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(14.12) Because of absences or learning problems associated with his condition or treatment, the district says my child should be enrolled in basic general education courses and that it has no duty to provide accommodations in his honors or advanced placement (AP) classes. Is this true?

(14.12) Because of absences or learning problems associated with his condition or treatment, the district says my child should be enrolled in basic general education courses and that it has no duty to provide accommodations in his honors or advanced placement (AP) classes. Is this true?

No.  The school district must provide special education or Section 504 services based on your child’s unique needs including health and academic needs.  If your child is attending honors or AP classes, the school district must provide appropriate educational supports and accommodation for your child to be educated in the least restrictive environment.  See Chapter 7, Information on Least Restrictive Environment.  If there is a disagreement over appropriate accommodations, supports or placement in honors or AP classes, you can file for due process.  See Chapter 6, Information on Due Process/Compliance Procedures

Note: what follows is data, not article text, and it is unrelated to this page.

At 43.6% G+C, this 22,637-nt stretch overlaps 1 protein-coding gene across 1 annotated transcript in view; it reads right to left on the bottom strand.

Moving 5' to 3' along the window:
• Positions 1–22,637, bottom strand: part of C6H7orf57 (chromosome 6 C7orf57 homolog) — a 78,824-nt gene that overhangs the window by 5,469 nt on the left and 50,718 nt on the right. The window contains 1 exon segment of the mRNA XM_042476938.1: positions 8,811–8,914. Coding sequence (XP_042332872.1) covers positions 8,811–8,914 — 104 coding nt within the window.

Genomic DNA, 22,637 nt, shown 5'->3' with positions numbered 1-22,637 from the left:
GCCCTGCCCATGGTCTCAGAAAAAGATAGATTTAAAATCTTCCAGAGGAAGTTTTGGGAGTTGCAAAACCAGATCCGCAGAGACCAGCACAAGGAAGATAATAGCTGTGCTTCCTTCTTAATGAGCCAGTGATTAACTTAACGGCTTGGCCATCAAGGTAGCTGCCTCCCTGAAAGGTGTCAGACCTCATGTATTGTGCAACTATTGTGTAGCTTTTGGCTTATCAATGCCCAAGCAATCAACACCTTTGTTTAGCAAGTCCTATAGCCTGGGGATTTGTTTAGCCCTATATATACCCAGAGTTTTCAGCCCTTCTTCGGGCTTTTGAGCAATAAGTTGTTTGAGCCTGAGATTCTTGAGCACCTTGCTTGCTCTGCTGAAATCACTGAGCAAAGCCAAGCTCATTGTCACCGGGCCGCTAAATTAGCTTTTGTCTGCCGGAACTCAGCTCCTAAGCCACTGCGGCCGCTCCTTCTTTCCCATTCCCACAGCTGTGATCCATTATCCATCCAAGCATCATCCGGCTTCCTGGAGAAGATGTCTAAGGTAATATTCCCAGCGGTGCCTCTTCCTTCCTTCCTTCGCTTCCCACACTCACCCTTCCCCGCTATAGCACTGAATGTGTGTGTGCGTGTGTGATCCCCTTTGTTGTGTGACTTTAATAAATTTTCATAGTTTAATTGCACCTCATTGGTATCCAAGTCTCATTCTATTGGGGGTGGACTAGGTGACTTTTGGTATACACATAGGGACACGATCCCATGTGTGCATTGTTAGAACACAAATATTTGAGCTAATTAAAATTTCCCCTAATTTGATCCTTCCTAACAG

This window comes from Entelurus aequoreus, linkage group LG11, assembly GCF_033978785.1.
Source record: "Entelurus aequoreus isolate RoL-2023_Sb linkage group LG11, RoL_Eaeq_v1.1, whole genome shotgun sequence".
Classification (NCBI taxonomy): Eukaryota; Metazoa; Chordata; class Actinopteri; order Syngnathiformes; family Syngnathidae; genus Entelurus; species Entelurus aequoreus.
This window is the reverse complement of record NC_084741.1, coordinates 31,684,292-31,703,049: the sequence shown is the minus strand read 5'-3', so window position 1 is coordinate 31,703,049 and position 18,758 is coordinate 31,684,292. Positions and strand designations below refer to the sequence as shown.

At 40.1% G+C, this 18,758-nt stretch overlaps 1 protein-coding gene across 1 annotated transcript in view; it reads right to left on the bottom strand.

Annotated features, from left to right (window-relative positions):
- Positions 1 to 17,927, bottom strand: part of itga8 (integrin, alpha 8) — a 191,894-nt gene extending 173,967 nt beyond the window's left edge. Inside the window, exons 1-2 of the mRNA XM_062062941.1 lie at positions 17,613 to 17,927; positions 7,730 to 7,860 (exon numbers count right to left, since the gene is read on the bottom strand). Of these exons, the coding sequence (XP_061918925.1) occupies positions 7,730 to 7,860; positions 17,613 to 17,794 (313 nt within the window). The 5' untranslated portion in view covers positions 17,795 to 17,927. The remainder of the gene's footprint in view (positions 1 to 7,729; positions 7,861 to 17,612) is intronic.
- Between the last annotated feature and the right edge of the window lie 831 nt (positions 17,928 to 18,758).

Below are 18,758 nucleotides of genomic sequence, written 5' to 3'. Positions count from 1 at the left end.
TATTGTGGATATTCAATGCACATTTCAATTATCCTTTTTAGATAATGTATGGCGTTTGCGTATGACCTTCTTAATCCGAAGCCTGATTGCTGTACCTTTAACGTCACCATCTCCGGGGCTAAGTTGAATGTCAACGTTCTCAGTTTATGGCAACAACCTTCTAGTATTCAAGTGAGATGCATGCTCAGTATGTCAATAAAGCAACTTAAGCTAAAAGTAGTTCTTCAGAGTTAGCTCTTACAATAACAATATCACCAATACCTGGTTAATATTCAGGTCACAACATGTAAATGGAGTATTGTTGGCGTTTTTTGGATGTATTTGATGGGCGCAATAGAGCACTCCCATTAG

In addition, Section 504 protects both special education students and those on 504 plans from discrimination in programs that receive federal financial assistance.  These include honors and AP classes.  Discrimination is prohibited in any aid, benefit, or service provided by the public school.  [34 C.F.R. Sec. 104.4(b)(1).]  For a given activity, the district must provide related aids and services to meet the needs of the student with a disability as adequately as the needs of students without disabilities.  [34 C.F.R. Sec. 104.33(b)(1).] 

While a district cannot refuse services or accommodations to students in honors or AP classes under Section 504, taking an AP or honors classes may mean that the student is ineligible for special education.